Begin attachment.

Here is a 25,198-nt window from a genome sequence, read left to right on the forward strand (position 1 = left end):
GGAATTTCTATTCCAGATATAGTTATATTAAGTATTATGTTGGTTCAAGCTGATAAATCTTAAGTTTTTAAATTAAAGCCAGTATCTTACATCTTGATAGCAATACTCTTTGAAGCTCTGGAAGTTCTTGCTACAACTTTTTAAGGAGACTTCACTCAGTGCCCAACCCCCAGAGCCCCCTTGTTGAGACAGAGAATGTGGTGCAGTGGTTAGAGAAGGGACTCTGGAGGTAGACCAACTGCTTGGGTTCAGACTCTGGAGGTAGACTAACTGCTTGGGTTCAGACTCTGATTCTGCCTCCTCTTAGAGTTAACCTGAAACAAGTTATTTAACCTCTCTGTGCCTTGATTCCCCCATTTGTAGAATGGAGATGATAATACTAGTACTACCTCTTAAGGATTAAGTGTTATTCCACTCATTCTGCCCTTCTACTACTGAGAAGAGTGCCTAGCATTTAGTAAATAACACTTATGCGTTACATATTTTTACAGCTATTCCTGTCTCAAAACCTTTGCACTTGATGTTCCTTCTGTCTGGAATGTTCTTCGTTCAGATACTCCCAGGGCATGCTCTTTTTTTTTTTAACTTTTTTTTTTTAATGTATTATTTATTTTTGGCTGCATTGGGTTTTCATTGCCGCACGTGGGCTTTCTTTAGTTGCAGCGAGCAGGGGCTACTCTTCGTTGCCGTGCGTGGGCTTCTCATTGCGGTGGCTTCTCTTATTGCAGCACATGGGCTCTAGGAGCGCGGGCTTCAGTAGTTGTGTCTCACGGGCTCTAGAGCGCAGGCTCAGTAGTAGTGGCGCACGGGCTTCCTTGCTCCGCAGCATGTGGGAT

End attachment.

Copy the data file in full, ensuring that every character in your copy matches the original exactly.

Here is a 25,198-nt window from a genome sequence, read left to right on the forward strand (position 1 = left end):
GGAATTTCTATTCCAGATATAGTTATATTAAGTATTATGTTGGTTCAAGCTGATAAATCTTAAGTTTTTAAATTAAAGCCAGTATCTTACATCTTGATAGCAATACTCTTTGAAGCTCTGGAAGTTCTTGCTACAACTTTTTAAGGAGACTTCACTCAGTGCCCAACCCCCAGAGCCCCCTTGTTGAGACAGAGAATGTGGTGCAGTGGTTAGAGAAGGGACTCTGGAGGTAGACCAACTGCTTGGGTTCAGACTCTGGAGGTAGACTAACTGCTTGGGTTCAGACTCTGATTCTGCCTCCTCTTAGAGTTAACCTGAAACAAGTTATTTAACCTCTCTGTGCCTTGATTCCCCCATTTGTAGAATGGAGATGATAATACTAGTACTACCTCTTAAGGATTAAGTGTTATTCCACTCATTCTGCCCTTCTACTACTGAGAAGAGTGCCTAGCATTTAGTAAATAACACTTATGCGTTACATATTTTTACAGCTATTCCTGTCTCAAAACCTTTGCACTTGATGTTCCTTCTGTCTGGAATGTTCTTCGTTCAGATACTCCCAGGGCATGCTCTTTTTTTTTTTAACTTTTTTTTTTTAATGTATTATTTATTTTTGGCTGCATTGGGTTTTCATTGCCGCACGTGGGCTTTCTTTAGTTGCAGCGAGCAGGGGCTACTCTTCGTTGCCGTGCGTGGGCTTCTCATTGCGGTGGCTTCTCTTATTGCAGCACATGGGCTCTAGGAGCGCGGGCTTCAGTAGTTGTGTCTCACGGGCTCTAGAGCGCAGGCTCAGTAGTAGTGGCGCACGGGCTTCCTTGCTCCGCAGCATGTGGGAT